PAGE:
How to: Reach Out for Help with Light Bladder Leaks

Despite the fact that humans are social creatures by nature, we tend to shut down and isolate ourselves when we’re dealing with personal problems. During transitional phases, changes in physical or mental health, or even just a rough day, when we should be connecting and communicating how we feel, is when we tend to shut down the most. We convince ourselves that we can handle it on our own, that our problems shouldn’t have to bother anyone else. In reality, human connection and support are vital to remaining happy, healthy, and maintaining quality of life. Of course, this is easier said than done, especially with embarrassing and personal problems like light bladder leaks. While opening up about your LBL may be embarrassing, it can also help you find new solutions and help your loved ones understand what you’re going through. With that being said, there are tips and tricks we can use that make the initial connection less painful and embarrassing so that you can start communicating with friends, family, and medical professionals more efficiently.

What are Light Bladder Leaks?

So, what exactly are these light bladder leaks? Technically, there are five common types of urinary incontinence, but one of the most common is Stress Urinary Incontinence, or SUI. SUI can be described as the involuntary loss of urine whenever the bladder, abdomen, or urinary tract is put under pressure or “stress”. Usually, what triggers these leaks is some sort of action or motion. For example, people with SUI likely experience leaks when they run, cough, sneeze, laugh, or lift something. The leak size varies from a couple of drops to a full-on stream. Stress incontinence develops due to the weakening or damage to the pelvic floor, which can occur due to medical conditions, lifestyle choices, or surgical procedures. Common risk factors for developing light bladder leaks associated with SUI include: Sex - While both men and women can develop light bladder leaks from SUI, women are more likely to experience them. Anatomically, the urethra is shorter in women than it is in men, increasing the likelihood of it being bent or damaged throughout the course of a lifetime. Weight - Those who are overweight or obese add extra weight and pressure to the urinary tract and pelvic floor over time, weakening it and perhaps resulting in leaks. Childbirth - Women who have delivered vaginally or had an emergency c-section (went through labor intending to deliver vaginally) often experience stress incontinence. LBL after pregnancy can manifest in the post-delivery months or years after the baby is born. Menopause - As estrogen production is lessened during perimenopause and in menopause, some women experience leaks. This is because estrogen is used in the urinary tract to help line the tissue that supports the urethra. Surgery - Surgical procedures that interfere with the pelvic floor and surrounding tissues can lead to LBL. These kinds of procedures include hysterectomies, prostatectomies, or surgical procedures to remove cancerous cells in the case of rectal, cervical, or bladder cancer.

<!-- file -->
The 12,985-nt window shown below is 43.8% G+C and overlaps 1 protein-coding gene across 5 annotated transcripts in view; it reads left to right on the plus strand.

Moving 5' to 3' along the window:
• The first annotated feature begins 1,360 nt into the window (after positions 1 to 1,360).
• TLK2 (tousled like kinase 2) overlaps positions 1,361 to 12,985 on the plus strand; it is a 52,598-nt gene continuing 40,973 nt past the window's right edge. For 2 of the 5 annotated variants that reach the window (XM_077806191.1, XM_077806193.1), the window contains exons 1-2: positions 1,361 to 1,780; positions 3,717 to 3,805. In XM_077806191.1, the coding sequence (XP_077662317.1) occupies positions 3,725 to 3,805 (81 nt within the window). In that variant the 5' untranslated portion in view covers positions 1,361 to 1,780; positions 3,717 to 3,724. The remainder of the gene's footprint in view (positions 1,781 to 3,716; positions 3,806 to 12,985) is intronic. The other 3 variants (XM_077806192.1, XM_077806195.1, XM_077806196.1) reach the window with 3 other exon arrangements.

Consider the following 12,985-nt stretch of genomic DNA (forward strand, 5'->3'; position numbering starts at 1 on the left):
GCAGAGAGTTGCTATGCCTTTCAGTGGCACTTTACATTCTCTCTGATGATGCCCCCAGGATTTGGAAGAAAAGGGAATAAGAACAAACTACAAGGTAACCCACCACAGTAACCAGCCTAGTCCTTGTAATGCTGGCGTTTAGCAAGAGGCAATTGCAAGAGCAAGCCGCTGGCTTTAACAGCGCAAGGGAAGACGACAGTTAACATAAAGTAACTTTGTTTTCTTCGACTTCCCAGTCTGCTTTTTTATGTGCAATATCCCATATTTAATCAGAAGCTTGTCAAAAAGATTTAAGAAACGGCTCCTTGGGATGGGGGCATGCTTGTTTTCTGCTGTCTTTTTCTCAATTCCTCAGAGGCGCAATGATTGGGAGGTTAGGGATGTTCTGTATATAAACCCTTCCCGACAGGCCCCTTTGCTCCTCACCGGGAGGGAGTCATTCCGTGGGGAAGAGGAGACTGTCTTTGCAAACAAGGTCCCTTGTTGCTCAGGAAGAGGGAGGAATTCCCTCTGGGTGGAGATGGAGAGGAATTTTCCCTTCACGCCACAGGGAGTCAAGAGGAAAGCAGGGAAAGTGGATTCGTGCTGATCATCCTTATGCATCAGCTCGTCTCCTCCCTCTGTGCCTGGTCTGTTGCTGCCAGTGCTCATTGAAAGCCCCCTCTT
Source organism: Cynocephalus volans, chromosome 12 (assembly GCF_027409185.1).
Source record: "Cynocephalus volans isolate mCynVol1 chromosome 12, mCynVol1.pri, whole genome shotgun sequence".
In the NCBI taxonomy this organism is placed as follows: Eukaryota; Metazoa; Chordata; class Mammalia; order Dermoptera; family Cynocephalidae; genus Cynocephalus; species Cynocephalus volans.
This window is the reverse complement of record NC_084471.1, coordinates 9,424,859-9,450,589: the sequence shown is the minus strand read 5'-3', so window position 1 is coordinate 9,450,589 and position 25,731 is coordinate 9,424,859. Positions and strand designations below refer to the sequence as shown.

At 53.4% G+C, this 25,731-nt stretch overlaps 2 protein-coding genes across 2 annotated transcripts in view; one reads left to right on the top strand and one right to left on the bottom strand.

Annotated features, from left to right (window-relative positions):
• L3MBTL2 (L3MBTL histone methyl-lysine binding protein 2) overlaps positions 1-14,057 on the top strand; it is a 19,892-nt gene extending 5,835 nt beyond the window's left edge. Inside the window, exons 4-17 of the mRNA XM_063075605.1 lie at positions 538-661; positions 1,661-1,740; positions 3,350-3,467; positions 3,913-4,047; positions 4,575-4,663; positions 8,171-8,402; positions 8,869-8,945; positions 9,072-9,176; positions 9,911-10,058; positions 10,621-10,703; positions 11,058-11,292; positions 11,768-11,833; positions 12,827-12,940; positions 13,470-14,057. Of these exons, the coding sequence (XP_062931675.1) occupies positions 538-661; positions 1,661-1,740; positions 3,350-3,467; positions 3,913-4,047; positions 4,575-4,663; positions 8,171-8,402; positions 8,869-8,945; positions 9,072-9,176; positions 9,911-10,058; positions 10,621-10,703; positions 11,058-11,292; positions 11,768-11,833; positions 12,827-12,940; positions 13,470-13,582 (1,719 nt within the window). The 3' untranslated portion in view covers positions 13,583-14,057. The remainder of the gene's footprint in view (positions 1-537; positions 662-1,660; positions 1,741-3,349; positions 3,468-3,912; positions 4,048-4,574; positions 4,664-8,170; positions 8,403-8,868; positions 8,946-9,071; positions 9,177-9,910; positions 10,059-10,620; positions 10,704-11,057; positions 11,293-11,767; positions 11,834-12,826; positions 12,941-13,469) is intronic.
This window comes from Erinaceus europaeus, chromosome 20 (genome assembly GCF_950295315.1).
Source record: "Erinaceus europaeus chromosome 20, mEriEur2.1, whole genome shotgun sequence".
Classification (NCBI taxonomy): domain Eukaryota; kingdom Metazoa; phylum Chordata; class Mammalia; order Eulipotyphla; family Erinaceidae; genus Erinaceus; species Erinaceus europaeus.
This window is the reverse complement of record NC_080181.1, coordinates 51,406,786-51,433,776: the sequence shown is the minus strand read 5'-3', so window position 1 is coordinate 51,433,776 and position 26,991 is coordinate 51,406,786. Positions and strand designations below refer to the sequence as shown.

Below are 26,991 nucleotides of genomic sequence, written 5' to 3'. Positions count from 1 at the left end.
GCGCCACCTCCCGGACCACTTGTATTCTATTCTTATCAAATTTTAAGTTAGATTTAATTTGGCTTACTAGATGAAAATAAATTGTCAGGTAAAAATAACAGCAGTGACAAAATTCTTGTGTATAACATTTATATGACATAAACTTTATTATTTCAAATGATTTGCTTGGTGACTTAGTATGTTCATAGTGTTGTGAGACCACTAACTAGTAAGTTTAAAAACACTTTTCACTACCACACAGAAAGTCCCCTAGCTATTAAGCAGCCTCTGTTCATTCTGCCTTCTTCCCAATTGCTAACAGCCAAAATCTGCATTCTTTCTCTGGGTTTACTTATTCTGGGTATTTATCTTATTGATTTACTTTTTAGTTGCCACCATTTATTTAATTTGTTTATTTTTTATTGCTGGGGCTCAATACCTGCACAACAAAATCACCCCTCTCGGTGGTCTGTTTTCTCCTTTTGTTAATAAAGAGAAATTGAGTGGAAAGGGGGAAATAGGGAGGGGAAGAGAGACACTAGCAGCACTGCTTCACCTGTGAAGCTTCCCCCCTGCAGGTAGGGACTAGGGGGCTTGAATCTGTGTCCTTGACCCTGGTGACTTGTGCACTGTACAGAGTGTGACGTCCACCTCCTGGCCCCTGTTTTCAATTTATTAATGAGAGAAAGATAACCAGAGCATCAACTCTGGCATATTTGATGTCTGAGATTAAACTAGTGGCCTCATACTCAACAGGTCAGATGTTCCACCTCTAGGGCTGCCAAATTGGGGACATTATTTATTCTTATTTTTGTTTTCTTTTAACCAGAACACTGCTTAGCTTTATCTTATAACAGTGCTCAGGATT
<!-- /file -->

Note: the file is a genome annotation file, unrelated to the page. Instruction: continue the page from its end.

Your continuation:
Support is Important